The Beginnings of Service Club Organizations

November 19, 2017 0 Comments

The first and foremost reason of the origin of service clubs was the United States business expansion in the first quarter of the XX century. At the time businessmen had an urge to make focused social connections with other entrepreneurs, that they had not found in any existing organization.

The founders of the Rotary clubs had all this in their minds. That is why Rotary clubs have a representative of each business profession belonging to a huge range of fields. The club members help these people connect and then help each other and society together.

So the Story of Service Clubs begins when the first Rotary Club was formed by an American attorney, Paul P. Harris, who called together a meeting of three business acquaintances in downtown Chicago, at Harris' friend Sylvester Schiele's office in the Unity Building on Dearborn Street on February 23, 1905.

In addition to Harris and Schiele (a coal merchant), Gustave E. Loehr (mines engineer), and Hiram E. Shorey (tailor) were the other two who attended this first meeting. The members chose the name Rotary because initially they rotated subsequent weekly club meetings to each other's offices, although within a year, the Chicago club became so large it became necessary to adopt the now-common practice of a regular meeting place.

The next four Rotary Clubs were organized in cities in the western United States, beginning with San Francisco, then Oakland, Los Angeles, and Seattle. The National Association of Rotary Clubs in America was formed in 1910.

Four years later in Detroit, Michigan, a similar organization originated in August 1914 from a conversation between Allen S. Browne and Joseph G. Prance.

Browne's idea was to solicit business and professional men asking them if they would be interested in organizing a fraternal organization with a health benefit feature. Browne was compensated five dollars per new member that joined for his operating budget. Browne and Prance set out and recruited enough members to apply to the state for a not for profit status. The state approved the application on January 21, 1915 and The Supreme Lodge Benevolent Order Brothers was formed.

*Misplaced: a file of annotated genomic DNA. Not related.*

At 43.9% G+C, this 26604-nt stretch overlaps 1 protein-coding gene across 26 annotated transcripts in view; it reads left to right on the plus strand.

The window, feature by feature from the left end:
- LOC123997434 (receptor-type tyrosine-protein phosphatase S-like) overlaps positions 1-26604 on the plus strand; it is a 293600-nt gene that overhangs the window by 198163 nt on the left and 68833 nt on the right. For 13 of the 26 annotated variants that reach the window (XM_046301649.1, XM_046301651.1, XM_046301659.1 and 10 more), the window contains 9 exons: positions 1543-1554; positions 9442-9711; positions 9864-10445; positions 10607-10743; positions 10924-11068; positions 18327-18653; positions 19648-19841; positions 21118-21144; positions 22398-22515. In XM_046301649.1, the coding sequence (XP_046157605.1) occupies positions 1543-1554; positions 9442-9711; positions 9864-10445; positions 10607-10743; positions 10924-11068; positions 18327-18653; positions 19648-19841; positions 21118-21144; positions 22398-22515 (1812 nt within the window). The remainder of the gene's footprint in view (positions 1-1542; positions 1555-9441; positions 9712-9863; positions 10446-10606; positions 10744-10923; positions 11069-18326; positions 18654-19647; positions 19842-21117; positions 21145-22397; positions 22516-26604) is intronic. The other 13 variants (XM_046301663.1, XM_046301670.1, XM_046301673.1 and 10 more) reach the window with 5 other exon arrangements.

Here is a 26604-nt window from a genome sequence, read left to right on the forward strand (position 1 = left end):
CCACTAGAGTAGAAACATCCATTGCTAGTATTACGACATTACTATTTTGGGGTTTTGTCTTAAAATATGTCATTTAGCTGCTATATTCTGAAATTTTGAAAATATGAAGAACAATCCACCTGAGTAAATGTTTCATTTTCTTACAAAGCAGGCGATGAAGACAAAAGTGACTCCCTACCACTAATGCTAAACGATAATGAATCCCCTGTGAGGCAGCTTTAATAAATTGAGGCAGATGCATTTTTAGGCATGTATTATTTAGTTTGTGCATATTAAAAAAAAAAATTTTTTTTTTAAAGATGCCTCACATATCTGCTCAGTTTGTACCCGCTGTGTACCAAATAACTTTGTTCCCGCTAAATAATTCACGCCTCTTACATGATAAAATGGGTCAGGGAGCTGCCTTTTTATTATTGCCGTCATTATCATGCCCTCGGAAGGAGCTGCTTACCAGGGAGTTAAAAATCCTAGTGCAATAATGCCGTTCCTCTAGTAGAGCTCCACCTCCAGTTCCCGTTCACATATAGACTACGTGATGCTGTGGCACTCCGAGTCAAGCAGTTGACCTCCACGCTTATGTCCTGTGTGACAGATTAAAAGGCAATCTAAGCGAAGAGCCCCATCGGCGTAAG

The name was changed to Kiwanis, taken from a Native American phrase "Nunc Kee-wanis," that means "we trade" or "we share our talents" a year later, after getting tired of belonging to an organization known as "BOB". So the Kiwanis Club of Detroit is the original local club in Kiwanis. By 1927 the organization had more than 100,000 members.

Kiwanis Members, who shared their motto “We build”, included mayors, councilmen and local businesspeople who meet every week to discuss community affairs, business and politics as well as to raise money for its projects. Some clubs hosted their meetings over breakfast, others over lunch or after work.

The six permanent Objects of Kiwanis International were approved by Kiwanis club delegates at the 1924 Convention in Denver, Colorado, they are still applied today:
  1. To give primacy to the human and spiritual rather than to the material values of life;
  2. To encourage the daily living of the Golden Rule in all human relationships;
  3. To promote the adoption and the application of higher social, business, and professional standards;
  4. To develop, by precept and example, a more intelligent, aggressive, and serviceable citizenship;
  5. To provide, through Kiwanis clubs, a practical means to form enduring friendships, to render altruistic service, and to build better communities;
  6. To cooperate in creating and maintaining that sound public opinion and high idealism which make possible the increase of righteousness, justice, patriotism, and goodwill.
Two years later after the Kiwanis foundation, in 1917, a group of Birmingham, Alabama, businessmen who were members of the local Rotary club, thought that the club focused too much on increasing the business of club members, so they surrendered their club's charter. Led by Courtney Shropshire, a local doctor, they formed an independent service club named Civitan, derived from the Latin word for citizenship, with the motto “Builders of Good Citizenship”.

In the same year, the Lions Clubs International, a service membership organization that reached today 1,368,683 members world-wide, was founded in the United States on June 7 by Melvin Jones, a Chicago businessman. Jones asked, with regard to his colleagues, "What if these men who are successful because of their drive, intelligence and ambition, were to put their talents to work improving their communities?" Jones' personal code, "You can't get very far until you start doing something for somebody else," reminds many Lions of the importance of community service.

The Lions motto was, and is, “We Serve.” Focal Lions Club programs include sight conservation, hearing and speech conservation, diabetes awareness, youth outreach, international relations, environmental issues, and other programs.

We can say that 1917 was the turning point from business club associations to Service Club organizations. In 1917 this kind of association matured in all the aspects of their activities as a well as in their mix of business networking, members benevolence, charity and community service. So came the time to expand their activities overseas.

* This post is part of a speech entitled 'A brief History of American Service Club Organizations', Carmelo Cutuli held on May 2012 at Rotary London Centenary e-Club.

Dott. Carmelo Cutuli

Marketing & Communications specialist, Technical Writer & Journalist

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